Customer Experience CX Business Leadership

8 pieces of post-Covid CX advice you can’t ignore


By Sam Anderson, Network Editor

March 18, 2022 | 6 min read

We recently sat down with eight customer experience (CX) experts from The Drum Network to diagnose the current CX moment. If the early stages of the Covid-19 pandemic were characterized by a scrabble to digitize everything, where are we now, and what are the smartest CX minds doing to make their brands stand out with customers? Our experts shared their one piece of advice you can’t miss.

A neon sign depicting a handshake

Here are eight pieces of CX advice from our expert panel / charlesdeluvio via Unsplash

John Stauffer, senior vice-president, Merkle: customer care is an opportunity, not a cost

Given everything that’s happened in the last couple of years – Covid, the impact on the supply chain and all of that disruption – many customers are more likely than ever to need a customer care touchpoint. A lot of our clients are still in the mindset of seeing customer care in any form – whether it be calling, email or even tweeting – as a cost center to be managed and minimized. Some even have KPIs like how fast you can get people off the phone.

But many of our clients know that if you have a disgruntled customer and you’re able to resolve their issue, their net promoter score is higher than the average customer. If you’re able to resolve their issues, that’s a way to turn people who are detractors into advocates. So customer care is truly an opportunity center.

Helen Darlington, founder and director, Woven: the dawn of the value-driven era

I read something a while ago that’s stuck with me: you should even expect the ice cream truck that rolls through your neighborhood to reflect humane treatment of animals, clean air and community-giving.

There will be an increase in customers relating to brands whose values match their own. We’re at the dawn of a new value-driven era. Every brand should embed the expression of their values in every experience. That way, the brand will be known to stand for more.

Christopher Godfree, head of client services, Across the Pond: the limits of digitization

Coming out of the pandemic, some companies have pushed digital products on to consumers in a way that wasn’t necessarily in their best interest – switching customer service for bots, for example. Looking ahead, there will be an advancement in those technologies (AI and in bots and so forth). But we can’t let that increased digitization remove the human touch.

It’s harder to do, admittedly, with more and more digital tools available. That can make it easier for brands to get away with not having to invest so much, but the human touch will always be what ultimately brings people back. So don’t switch out the human touch. Don’t let digitization remove the humanity from your brand.

Stephen Schutzman, partner, Known: earning it every day

Your brand is everything at every single touchpoint, wherever a consumer or an employee or an investor will see it or feel it. And if it’s not consistent, if you don’t hold up the expectation of your brand – across the entire lifecycle, every touchpoint – your customers will see it. And it won’t be true.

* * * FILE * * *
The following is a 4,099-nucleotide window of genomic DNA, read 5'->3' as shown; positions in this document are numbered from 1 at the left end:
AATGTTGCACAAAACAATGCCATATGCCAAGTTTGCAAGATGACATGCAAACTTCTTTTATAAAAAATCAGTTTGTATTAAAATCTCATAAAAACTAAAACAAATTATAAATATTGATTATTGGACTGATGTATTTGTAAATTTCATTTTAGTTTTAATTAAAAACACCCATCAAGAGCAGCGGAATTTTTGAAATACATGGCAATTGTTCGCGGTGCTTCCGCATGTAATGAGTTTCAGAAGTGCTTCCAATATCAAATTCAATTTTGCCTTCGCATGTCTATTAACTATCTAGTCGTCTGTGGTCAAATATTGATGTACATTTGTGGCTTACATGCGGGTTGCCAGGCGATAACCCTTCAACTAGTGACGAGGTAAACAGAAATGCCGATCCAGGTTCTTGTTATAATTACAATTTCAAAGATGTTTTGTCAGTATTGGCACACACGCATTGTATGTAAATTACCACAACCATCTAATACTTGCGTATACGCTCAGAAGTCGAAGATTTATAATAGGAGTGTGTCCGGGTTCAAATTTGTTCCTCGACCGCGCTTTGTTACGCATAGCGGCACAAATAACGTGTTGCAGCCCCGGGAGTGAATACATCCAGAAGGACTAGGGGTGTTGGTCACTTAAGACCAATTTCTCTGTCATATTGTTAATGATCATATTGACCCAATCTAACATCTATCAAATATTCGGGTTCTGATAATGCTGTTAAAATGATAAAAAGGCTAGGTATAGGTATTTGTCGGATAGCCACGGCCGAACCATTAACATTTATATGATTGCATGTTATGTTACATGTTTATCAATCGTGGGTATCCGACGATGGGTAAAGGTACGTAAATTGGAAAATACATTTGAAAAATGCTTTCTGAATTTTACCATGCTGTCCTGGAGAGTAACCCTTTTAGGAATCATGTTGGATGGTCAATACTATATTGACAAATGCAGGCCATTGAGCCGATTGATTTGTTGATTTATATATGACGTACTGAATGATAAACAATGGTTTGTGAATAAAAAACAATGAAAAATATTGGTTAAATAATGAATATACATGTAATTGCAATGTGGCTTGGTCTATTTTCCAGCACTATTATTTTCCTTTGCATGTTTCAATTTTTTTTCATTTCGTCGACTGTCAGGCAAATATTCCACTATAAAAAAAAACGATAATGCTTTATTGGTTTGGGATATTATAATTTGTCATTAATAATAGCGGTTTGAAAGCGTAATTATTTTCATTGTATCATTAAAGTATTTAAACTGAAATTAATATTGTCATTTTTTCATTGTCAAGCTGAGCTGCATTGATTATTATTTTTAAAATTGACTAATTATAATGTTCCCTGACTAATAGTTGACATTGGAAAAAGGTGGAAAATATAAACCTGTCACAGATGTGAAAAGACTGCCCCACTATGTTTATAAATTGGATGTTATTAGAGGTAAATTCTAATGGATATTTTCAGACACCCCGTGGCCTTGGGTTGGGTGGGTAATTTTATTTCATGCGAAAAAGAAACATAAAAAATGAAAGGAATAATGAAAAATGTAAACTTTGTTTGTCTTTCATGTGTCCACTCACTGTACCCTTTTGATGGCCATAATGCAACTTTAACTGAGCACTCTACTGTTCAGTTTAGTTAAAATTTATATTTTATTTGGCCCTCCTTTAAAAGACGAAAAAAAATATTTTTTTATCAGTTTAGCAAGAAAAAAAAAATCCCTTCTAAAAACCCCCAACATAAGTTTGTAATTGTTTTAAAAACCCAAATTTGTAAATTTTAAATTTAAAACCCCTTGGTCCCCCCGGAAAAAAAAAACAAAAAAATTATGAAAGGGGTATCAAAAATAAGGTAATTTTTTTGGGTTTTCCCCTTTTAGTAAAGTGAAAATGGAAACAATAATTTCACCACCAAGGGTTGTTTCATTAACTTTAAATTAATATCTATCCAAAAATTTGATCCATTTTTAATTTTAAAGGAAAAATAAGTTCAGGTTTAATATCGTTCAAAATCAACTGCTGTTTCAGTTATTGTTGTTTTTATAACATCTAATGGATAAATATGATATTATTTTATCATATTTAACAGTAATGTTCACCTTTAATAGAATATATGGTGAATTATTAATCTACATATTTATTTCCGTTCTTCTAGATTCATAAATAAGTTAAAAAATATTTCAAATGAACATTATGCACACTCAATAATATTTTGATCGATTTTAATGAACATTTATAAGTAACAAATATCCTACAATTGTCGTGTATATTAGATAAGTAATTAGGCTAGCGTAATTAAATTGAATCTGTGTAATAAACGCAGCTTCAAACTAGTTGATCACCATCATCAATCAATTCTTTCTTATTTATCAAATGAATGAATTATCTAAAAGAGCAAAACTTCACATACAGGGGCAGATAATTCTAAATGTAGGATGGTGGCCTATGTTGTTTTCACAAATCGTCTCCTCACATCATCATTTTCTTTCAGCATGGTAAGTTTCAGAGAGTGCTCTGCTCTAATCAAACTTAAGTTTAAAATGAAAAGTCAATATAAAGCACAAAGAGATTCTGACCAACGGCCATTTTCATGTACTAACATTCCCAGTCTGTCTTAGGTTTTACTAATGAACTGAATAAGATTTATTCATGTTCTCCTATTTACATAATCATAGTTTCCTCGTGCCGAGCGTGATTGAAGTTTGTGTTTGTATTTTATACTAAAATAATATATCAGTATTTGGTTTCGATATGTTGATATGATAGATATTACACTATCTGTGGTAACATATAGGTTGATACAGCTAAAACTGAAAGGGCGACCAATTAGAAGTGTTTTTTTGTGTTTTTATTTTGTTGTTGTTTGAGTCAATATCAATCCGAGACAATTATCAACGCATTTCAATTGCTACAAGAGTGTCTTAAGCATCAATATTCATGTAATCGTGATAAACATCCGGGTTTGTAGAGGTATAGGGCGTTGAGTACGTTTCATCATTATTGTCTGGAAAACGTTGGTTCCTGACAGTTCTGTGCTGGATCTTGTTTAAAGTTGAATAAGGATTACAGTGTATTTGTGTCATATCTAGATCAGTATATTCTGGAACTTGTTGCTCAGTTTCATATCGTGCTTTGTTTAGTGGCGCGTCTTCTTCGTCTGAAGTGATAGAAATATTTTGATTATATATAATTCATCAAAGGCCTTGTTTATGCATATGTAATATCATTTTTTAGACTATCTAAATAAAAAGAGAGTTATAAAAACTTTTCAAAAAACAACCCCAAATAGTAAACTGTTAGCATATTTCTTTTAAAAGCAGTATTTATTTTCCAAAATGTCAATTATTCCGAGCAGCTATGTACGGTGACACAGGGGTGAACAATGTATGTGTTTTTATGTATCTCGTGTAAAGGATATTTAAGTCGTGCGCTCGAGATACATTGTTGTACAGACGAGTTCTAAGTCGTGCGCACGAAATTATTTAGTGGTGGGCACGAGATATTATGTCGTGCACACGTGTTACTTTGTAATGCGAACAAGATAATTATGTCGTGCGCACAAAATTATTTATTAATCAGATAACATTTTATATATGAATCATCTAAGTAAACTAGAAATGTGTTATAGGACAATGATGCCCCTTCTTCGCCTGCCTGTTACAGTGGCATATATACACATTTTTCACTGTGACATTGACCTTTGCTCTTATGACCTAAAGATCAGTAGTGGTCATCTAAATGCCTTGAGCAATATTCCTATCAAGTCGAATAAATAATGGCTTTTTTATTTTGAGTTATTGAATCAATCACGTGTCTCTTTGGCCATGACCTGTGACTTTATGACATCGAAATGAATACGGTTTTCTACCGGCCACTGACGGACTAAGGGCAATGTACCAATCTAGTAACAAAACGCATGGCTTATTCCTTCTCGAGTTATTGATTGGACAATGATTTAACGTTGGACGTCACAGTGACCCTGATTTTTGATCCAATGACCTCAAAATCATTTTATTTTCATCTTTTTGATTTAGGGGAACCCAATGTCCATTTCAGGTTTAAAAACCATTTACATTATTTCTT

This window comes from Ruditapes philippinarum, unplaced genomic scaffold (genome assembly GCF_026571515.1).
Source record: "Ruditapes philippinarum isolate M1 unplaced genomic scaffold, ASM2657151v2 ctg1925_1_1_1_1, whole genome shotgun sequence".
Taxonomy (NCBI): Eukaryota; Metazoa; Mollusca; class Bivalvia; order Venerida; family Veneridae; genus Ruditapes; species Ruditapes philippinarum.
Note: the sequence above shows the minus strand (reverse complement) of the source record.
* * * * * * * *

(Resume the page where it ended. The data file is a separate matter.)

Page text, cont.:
You’ve got to make sure that all of the parts are connected internally, and that the brand is consistent from across every touchpoint. And that you are living in a state of constant learning and iteration. And that you never think that you’ve succeeded or that you’re there or that you’ve earned your customers’ loyalty; you’ve got to earn it every single day, and continue to be better and improve every step of the way.

Sharon Wright, associate director, Space & Time: focus on building synergies

The key is really taking the time to understand who your customers are, and what their full customer journey is. Data analysis is important – use it to identify patterns and refine a strategy, and be responsive and agile.

Build synergies. We’ve got to be collaborative between teams – sales, marketing and product teams – and use that to enhance CX everywhere.

Ross Tulloch, principal service designer, Foolproof: humanize everything

It’s all about humanization. Think of your product – whether it's an app, website or anything in between – as a real person. If it were brought to life right now, what would it look like? How would it talk? What tone and language will it use? There’s a reason Alexa is called Alexa. When you ask it to play a song, or find a recipe, it feels more natural, more empathetic, more human.

Chris Barnes, head of experience, Omobono: don’t approach CX as a monolith

CX today is so broad, it can be quite overwhelming. There’s a lot to do if you’re going to map the entire customer experience. Start small and experiment with small changes, as opposed to thinking that you need to fix absolutely everything at once in a massive program. The smallest changes can have the biggest impact.

Maria Bain, senior strategy & insight director, iCrossing: time to listen

Listen to your audiences. Understand what they need, where they’re coming from, how they’re behaving across digital platforms, and be there for those moments authentically. Don’t try to be something that you’re not or push an agenda that’s not true to the brand. I think we are getting more savvy about greenwashing, for example, which can actually be a detriment to the brand if you get caught out.

And don’t be afraid to diversify your CX touchpoints – be where they are, rather than being channel stagnant. Be agnostic, and follow your user rather than the channel silo.

Customer Experience CX Business Leadership

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Merkle is a leading data-driven customer experience management (CXM) company that specializes in the delivery of unique, personalized customer experiences across...

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Space & Time

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